Mobile players who spend as money on mobile games are spending almost as much as console players right now. Slice Intelligence estimates that the average paying player on mobile spends $86.50 per year. Compare this to a ‘traditional gamer’ who spends $91.58 per year. This is an interesting perspective on metrics, because we often see smaller average revenue per user quantities, with non-paying users mixed in with the paying users. And while converting people to paid users is a challenge, it shows that paying users are committed to spending money on their favorite games on mobile, and they’re spending as much as ‘real’ gamers.
The game where people are spending the most on average is Game of War (Free), where the average player spends $549.69. That seems like a lot, but that’s what, 9 console games in a year? A dollar or two per day? Granted, there are many high-money whales in the game spending tons of money, and I’d love to see median numbers on spenders in this game as well, but is that average really so crazy? People who enjoy a game that is intended to be played regularly over long periods of time are kicking in money and getting likely hundreds of hours of satisfaction out of it.
Also, if you ever needed a reminder of why free-to-play is so lucrative, Slice makes it clear, as Minecraft ($6.99) has a $6.50 average spend, with the next popular game they list being The Sims FreePlay (Free). The average spender in that game drops $38.55 per year.
Whales still play a huge role, as 1% of people who pay contribute 58% of the revenue from IAP, with 10% contributing for 90% of sales in total. Before you scream that this is the sign of an unhealthy or unsustainable market, consider that 90% of console/PC gaming revenue comes from 28% of players. What I’d be interested to see is if over time, as free-to-play gets a bigger foothold, if the numbers start to shift to be similar to mobile. With paid games still being prominent on console and PC, you have to pay to play, but if the option to play for free becomes more prominent, perhaps the numbers will look a lot more like mobile’s does.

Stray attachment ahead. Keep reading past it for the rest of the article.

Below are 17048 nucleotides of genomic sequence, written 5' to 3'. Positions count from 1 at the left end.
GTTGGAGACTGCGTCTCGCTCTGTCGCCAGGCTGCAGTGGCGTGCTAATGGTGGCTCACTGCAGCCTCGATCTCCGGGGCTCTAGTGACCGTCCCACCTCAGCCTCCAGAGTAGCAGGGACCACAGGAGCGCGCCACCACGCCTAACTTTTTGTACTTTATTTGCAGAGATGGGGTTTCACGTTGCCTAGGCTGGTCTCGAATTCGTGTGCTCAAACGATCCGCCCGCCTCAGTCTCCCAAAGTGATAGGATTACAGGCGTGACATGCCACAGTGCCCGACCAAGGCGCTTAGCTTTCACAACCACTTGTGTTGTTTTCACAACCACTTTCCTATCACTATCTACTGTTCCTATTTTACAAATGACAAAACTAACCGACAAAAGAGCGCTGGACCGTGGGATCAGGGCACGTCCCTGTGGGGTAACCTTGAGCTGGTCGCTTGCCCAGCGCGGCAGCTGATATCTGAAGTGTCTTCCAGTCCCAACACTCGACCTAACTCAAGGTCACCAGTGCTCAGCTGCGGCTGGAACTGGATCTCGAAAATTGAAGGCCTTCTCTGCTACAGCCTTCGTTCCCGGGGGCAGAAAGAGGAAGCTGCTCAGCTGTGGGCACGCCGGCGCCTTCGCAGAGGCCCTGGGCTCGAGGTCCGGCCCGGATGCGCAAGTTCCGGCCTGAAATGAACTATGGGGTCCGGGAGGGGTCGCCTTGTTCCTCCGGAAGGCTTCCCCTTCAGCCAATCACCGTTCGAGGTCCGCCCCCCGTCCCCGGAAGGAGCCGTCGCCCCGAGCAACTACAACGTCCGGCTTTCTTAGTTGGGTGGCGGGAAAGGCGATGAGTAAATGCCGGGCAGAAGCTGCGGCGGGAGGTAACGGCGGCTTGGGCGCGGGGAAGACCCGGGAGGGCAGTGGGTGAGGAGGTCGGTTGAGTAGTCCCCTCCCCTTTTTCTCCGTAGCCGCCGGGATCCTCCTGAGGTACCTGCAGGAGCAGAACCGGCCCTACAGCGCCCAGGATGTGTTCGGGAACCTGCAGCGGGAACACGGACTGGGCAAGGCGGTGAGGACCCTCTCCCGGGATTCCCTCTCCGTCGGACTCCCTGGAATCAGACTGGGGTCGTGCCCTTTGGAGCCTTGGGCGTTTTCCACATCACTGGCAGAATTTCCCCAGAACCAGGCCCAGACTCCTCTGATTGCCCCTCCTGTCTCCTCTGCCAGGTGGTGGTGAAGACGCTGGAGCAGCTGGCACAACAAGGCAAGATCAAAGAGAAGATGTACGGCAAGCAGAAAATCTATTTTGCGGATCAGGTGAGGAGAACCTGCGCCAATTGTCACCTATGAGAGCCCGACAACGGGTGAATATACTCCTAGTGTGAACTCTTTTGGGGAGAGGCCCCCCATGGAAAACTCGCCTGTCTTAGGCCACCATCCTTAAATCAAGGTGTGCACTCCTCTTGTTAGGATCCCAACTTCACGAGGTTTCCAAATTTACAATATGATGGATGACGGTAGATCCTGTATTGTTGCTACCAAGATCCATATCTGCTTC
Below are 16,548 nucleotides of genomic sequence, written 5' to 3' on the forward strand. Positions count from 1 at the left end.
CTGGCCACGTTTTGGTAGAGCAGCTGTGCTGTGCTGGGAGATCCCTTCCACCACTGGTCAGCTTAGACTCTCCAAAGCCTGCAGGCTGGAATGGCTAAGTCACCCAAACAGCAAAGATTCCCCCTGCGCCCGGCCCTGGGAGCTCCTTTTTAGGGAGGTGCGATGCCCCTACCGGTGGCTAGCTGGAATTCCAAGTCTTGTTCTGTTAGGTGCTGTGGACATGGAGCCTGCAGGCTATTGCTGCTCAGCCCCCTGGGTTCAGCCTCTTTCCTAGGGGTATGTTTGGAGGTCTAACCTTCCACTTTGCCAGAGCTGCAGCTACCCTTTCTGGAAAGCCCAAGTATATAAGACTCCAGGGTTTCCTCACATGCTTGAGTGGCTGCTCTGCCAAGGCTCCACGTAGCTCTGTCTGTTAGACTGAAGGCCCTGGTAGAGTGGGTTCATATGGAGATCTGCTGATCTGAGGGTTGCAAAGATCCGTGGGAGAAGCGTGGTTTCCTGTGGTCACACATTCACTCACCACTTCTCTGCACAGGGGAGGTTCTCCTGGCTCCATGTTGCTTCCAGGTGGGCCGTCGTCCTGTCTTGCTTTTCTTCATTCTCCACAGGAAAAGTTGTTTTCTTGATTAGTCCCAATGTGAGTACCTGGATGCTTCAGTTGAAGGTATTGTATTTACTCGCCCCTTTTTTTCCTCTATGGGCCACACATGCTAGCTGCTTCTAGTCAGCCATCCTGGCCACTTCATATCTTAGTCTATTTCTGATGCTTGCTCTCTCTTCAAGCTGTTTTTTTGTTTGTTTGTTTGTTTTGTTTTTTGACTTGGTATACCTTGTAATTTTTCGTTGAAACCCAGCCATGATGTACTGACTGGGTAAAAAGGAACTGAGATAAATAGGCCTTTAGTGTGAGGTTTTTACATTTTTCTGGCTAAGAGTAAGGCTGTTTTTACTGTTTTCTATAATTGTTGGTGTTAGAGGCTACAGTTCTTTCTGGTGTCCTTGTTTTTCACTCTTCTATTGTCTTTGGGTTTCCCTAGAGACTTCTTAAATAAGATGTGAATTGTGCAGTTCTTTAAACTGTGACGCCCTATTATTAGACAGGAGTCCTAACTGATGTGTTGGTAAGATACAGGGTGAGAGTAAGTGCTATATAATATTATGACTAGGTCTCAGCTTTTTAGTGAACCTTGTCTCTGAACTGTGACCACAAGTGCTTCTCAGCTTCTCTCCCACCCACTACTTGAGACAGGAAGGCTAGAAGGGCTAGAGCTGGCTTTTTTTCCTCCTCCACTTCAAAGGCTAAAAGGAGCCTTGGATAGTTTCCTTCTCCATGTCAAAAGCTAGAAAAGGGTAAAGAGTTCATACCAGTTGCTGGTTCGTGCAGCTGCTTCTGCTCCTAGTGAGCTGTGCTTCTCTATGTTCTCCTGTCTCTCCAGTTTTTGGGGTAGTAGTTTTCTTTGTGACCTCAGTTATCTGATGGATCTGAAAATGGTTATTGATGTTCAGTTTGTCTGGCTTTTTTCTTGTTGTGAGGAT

And here’s what’s interesting as far as the population of mobile gamers and console/PC gamers goes: 43% of people only buy mobile games, versus 37.8% traditional gamers. There’s a 19.2% crossover, and I do think that crossover will increase over time as more companies take mobile and free-to-play more seriously – and it’s not like traditional gamers don’t have phones and tablets – but it shows that there is a population of people willing to spend on mobile games – and there’s evidence the mobile spenders, including players who never spend, are starting to outnumber the people on traditional gaming platforms.
Of course, there is a curious factor in play as well, that among the entire player population, 0.19% of all users, not just paying ones, represent half of all revenue, according to a Swrve report. Non-whales still provide value, with their IAP and ad views providing the other half of that revenue, not to mention the non-monetary value of helping to populate the game for other players, and possibly providing word of mouth benefits. But that’s the risk inherent in giving something away and hoping people pay later: you’re hoping that people will pay, and even the most successful games are only converting a small number of players. But that’s why there are monetization tactics, soft launches, and various forms of testing to ensure that a game is in the best possible shape to make money for its creators. Of course, if you can’t do those things, then it’s a real risk, but such are the chaotic whims of the free market and our new age of zero scarcity.